The Budget 2016, What Does it Mean for Employees?

The Budget 2016, What Does it Mean for Employees?

What The 2016 Budget Means For Employees

Employees can look forward to keeping more of their income after changes to the income tax thresholds were announced in the 2016 Budget.

The personal allowance – the amount of earnings on which no income tax is paid, will rise to £11,500 in April 2017. It will be £11,000 for the tax year April 2016 to April 2017.
The higher rate threshold – the point at which income tax reverts to 40%, will rise from the current level of £42,385 to £45,000 by April 2017.

Employees who supplement their income via online trading or property rental received a major boost. The Government has created two new allowances of £1,000 per year – one for renting out rooms, driveways, storage space etc. at home; and one for ‘occasional jobs’, which encompasses babysitting, online trading etc. Employees will not have to declare the first £1,000 of income from these two areas.

The speech also contained a number of measures designed to boost savings. The headline Individual Savings Account (ISA) contribution limit is to rise from the current level of £15,240 to £20,000 in April 2017.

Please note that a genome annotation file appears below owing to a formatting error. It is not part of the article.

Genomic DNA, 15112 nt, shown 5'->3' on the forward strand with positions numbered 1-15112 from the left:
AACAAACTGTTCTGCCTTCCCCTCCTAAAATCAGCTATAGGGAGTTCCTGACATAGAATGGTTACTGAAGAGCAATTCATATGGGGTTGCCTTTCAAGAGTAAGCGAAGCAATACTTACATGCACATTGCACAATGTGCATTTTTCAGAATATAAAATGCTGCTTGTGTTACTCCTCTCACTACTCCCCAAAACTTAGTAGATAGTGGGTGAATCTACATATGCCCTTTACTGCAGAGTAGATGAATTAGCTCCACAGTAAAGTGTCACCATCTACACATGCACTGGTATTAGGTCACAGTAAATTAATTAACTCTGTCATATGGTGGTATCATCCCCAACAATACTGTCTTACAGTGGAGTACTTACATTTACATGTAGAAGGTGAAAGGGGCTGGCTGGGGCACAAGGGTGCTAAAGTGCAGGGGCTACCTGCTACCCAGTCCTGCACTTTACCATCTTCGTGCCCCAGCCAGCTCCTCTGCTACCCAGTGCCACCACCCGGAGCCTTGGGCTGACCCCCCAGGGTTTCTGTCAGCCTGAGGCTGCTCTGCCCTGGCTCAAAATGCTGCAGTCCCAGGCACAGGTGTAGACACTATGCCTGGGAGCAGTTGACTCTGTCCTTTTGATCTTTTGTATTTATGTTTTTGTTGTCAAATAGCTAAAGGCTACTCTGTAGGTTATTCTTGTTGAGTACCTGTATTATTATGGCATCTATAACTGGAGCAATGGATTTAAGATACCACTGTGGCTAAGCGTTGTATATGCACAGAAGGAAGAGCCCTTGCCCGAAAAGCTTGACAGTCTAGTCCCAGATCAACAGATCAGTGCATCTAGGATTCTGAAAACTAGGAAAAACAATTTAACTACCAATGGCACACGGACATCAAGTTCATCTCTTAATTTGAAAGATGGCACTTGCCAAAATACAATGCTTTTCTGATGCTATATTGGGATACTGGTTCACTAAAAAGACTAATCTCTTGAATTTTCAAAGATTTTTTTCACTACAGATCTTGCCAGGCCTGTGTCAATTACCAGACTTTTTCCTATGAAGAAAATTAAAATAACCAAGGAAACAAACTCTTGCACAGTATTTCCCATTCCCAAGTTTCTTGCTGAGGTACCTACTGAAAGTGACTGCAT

A new Lifetime ISA will be introduced in April 2017, when those aged between 18 and 39 will be able to contribute up to £4,000 per tax year and receive a Government bonus of 25% of the amount contributed. This bonus will not apply once the saver has passed the age of 50. The proceeds can then be used either to purchase a home, or to save for retirement. Hence if the funds are withdrawn before age 60, and not used to buy a home, the Government bonus will be lost, and a withdrawal penalty will be charged.

No changes were made to pensions tax relief, so employee contributions to personal pensions are still paid net of income tax at 20%, with higher and additional rate taxpayers required to claim additional tax relief via their tax return.

Another new savings scheme was launched for low paid workers. Under Help To Save, the 3.5 million workers who receive in-work benefits, such as universal credit or tax credit, will be able to save £50 per month and receive a Government bonus of 50% of their savings, i.e. £600, after two years. If they maintain the savings habit, then another £600 bonus could be payable after another two years.

Finally, the latest forecast from the Office for Budget Responsibility is for one million more jobs to be created by 2020.

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